The main driving force behind economic development, employment and social stability is the manufacturing industry. In Europe and North America, the volume of conventional net production of this sector in per capita terms is $ 4.5 thousand, in the least developed countries – only $ 100.
The overall employment rate is growing due to the growth of industry: for every new job in industry, there are 2.2 jobs in other industries.
The most important link for development in the early stages of industrialization are small and medium-sized enterprises engaged in industrial processing and manufacturing. They also tend to be the leading job creators. Today they account for more than 90% of global business and up to 60% of jobs.
The least developed countries have great potential for industrializing industries such as food, beverage, textiles and clothing, with good prospects for increasing employment and productivity.
In developing countries, only 30% of agricultural products are processed industrially. In countries with a high level of income, this figure is 98%, which indicates the great potential of developing countries in the agro-industry.
How are COVID-19 and SDG9 related?
Information and communications technology is at the forefront of the COVID-19 response. The crisis has accelerated the digitalization of many businesses and services, including teleworking and video conferencing systems in and outside the workplace, as well as providing access to healthcare, education and essential goods and services. As the pandemic is transforming the way we work, communicate with each other, study at school, and shop for basic necessities, bridging the digital divide has never been more important for the 3.6 billion people who are left without an internet connection, without access to online education, employment or life-saving health and sanitation advice.
As the acute phase of the COVID-19 crisis ends, governments will need infrastructure investment more than ever to accelerate economic recovery, create jobs, reduce poverty and spur productive investment. The World Bank estimates that developing countries need to invest about 4.5% of GDP to achieve the Sustainable Development Goals while limiting global warming to no more than 2 degrees Celsius.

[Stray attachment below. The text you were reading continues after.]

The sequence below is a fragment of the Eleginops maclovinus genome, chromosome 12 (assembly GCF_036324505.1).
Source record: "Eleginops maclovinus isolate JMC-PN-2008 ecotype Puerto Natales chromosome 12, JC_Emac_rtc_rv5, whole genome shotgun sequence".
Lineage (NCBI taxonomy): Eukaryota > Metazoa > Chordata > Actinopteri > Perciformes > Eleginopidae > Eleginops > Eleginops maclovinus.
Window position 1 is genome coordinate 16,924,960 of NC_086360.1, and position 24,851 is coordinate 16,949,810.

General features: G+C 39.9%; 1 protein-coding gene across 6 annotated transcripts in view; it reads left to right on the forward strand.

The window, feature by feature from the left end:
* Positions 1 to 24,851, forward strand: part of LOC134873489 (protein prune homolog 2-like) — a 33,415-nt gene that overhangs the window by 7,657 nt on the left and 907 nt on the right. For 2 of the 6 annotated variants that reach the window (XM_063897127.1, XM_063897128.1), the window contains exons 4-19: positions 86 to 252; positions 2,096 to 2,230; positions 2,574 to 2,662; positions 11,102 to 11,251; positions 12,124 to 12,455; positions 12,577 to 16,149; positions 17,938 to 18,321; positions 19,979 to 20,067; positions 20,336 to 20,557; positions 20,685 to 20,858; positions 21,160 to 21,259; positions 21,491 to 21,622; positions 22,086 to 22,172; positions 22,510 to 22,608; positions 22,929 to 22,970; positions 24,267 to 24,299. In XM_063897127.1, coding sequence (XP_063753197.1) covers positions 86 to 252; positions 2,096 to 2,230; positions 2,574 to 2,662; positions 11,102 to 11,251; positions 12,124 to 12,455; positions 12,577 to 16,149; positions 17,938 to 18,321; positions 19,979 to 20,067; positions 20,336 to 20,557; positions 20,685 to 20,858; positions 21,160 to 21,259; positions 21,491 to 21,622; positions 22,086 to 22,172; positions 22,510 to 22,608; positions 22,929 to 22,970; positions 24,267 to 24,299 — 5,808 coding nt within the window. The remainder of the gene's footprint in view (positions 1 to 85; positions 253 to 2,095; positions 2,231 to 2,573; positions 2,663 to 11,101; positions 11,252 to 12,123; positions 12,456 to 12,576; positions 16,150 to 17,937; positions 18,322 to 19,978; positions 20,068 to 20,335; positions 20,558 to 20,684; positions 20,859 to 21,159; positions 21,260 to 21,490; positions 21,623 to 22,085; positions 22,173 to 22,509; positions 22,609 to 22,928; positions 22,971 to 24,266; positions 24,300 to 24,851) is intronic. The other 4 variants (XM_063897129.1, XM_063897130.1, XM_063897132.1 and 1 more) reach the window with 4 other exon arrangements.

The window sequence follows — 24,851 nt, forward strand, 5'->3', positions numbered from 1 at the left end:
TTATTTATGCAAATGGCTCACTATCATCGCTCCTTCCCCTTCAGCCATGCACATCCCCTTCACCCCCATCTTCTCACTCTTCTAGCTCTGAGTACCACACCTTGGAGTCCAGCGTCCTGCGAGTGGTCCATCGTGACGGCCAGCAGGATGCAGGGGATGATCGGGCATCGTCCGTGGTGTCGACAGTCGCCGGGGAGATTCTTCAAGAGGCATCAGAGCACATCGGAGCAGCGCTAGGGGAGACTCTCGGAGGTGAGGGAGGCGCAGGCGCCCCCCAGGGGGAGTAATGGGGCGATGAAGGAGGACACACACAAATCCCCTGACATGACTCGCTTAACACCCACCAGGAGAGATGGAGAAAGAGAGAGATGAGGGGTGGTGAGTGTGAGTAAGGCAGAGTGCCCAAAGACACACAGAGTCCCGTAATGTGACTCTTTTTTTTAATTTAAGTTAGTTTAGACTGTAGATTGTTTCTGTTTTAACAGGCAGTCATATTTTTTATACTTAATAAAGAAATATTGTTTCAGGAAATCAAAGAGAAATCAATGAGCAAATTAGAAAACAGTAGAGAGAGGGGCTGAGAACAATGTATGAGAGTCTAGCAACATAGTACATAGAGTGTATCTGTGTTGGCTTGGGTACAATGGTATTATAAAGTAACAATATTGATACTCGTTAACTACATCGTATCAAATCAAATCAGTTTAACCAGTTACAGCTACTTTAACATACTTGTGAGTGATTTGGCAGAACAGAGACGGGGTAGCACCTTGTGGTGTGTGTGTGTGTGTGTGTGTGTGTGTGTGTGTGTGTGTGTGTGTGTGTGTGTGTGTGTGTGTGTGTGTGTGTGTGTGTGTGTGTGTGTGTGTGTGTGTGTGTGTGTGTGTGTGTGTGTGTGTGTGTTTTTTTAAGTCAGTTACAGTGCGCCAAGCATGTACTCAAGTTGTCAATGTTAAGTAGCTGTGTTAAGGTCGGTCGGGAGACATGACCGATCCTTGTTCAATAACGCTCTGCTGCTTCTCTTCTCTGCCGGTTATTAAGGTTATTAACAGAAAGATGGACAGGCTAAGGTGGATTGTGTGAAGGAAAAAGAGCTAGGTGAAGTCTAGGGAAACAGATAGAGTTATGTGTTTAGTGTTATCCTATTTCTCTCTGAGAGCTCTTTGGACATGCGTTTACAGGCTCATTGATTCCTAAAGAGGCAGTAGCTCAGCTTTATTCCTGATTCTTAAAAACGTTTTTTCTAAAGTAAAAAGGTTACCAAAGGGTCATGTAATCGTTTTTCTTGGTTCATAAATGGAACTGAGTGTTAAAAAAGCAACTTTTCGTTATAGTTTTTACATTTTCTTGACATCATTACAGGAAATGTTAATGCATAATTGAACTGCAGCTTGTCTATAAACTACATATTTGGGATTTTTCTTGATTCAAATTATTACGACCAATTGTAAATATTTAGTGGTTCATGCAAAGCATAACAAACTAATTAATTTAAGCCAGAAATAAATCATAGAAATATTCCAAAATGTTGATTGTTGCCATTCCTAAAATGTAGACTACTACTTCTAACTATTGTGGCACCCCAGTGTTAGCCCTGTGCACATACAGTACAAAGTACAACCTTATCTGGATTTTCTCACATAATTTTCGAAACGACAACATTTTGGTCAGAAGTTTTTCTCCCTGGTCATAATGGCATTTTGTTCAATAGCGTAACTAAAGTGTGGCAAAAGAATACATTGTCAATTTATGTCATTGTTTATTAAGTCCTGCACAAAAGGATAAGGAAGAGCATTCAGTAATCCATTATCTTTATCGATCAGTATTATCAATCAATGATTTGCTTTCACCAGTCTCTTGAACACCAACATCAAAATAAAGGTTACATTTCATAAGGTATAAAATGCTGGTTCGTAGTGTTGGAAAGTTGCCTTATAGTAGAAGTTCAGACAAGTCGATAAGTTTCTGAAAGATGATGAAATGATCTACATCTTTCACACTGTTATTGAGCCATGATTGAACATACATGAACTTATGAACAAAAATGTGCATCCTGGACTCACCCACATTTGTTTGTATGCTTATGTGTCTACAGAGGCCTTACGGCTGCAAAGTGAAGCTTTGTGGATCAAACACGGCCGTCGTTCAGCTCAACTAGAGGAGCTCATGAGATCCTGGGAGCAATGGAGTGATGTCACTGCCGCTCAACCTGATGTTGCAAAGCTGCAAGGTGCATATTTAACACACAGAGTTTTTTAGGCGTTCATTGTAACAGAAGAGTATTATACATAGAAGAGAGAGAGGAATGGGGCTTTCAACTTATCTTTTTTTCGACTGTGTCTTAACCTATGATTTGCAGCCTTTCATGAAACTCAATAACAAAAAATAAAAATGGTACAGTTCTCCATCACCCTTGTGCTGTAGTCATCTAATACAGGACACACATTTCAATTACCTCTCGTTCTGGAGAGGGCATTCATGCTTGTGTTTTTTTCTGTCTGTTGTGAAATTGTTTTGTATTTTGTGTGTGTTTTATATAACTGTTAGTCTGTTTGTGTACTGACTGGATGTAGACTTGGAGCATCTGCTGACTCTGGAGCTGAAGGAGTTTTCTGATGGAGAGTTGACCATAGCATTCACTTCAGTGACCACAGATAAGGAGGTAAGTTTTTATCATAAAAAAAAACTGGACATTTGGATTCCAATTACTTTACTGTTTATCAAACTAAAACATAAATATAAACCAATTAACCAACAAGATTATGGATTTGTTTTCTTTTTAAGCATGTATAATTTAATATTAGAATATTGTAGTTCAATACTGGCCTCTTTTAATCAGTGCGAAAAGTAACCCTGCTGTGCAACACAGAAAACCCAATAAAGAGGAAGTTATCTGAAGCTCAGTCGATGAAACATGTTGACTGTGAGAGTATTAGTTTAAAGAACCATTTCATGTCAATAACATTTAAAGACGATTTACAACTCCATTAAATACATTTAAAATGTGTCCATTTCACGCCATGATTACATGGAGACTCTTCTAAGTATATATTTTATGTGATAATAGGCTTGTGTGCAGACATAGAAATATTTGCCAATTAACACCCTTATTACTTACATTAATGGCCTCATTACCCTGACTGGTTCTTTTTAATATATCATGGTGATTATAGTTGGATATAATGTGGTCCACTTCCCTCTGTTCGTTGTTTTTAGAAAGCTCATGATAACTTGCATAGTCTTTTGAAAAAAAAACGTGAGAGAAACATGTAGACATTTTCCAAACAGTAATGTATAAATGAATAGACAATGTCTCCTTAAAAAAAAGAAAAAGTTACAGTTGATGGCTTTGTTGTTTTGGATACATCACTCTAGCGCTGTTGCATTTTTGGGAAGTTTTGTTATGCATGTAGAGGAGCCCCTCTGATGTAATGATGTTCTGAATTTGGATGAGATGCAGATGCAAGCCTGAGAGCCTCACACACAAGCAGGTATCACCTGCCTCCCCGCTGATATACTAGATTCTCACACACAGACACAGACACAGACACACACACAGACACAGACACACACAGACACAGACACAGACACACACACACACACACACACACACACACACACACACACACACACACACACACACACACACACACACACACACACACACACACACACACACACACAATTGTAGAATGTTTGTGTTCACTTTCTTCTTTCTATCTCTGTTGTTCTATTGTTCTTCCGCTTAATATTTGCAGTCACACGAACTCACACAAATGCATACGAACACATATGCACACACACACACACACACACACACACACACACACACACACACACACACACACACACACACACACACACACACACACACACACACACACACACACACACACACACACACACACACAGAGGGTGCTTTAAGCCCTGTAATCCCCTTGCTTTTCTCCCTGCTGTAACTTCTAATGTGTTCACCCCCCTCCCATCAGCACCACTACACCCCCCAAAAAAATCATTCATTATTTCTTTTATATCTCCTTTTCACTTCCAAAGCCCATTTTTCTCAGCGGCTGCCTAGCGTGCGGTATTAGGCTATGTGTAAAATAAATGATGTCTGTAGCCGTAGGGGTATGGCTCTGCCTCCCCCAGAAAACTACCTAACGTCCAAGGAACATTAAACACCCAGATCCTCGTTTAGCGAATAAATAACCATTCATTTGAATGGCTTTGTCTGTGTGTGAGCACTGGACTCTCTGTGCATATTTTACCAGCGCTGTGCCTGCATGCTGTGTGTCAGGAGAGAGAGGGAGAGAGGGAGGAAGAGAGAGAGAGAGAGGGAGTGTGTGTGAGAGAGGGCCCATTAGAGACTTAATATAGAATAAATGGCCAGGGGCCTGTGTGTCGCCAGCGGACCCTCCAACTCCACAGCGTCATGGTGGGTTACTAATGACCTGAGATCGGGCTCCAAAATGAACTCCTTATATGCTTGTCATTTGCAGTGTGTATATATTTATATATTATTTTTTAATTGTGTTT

Investing in infrastructure, promoting inclusive and sustainable industrialization, and supporting technology development, research and innovation are the three drivers of economic growth and sustainable development. They enable countries to reduce poverty by creating jobs, stimulating growth and promoting the development and improvement of physical infrastructure, which are key to business and society. These factors play a key role in the implementation and popularization of new technologies, stimulating international trade and creating an enabling environment for efficient use of resources.
Latitudo for SDG #9
Monitor kilometers of electricity grids by identifying points where vegetation growth could disrupt electrical transmission.
How does it do this? Through the analysis of satellite images! It sends an alert signal, improving maintenance work, preventing power outages minimizing in situ checks.